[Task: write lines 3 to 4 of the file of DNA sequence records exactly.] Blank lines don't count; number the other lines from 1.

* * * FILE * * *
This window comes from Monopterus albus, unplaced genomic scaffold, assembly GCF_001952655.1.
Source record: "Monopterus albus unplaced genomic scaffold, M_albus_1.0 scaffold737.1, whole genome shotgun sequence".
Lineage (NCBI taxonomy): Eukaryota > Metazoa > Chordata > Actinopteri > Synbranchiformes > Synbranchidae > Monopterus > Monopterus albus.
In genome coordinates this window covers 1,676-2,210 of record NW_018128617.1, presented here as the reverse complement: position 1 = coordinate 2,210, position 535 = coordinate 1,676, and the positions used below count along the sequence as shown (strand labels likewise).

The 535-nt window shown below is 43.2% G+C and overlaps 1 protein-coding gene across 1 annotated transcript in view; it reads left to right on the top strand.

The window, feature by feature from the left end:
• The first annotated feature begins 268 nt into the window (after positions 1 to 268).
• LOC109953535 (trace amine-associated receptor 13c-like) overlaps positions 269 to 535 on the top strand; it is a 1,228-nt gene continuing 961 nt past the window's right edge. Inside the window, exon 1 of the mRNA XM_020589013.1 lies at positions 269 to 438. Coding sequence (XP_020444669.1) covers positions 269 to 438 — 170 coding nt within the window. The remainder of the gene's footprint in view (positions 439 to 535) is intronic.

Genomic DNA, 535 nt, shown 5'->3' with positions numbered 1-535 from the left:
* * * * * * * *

Lineage (NCBI taxonomy): Eukaryota > Metazoa > Chordata > Actinopteri > Synbranchiformes > Synbranchidae > Monopterus > Monopterus albus.
In genome coordinates this window covers 1,676-2,210 of record NW_018128617.1, presented here as the reverse complement: position 1 = coordinate 2,210, position 535 = coordinate 1,676, and the positions used below count along the sequence as shown (strand labels likewise).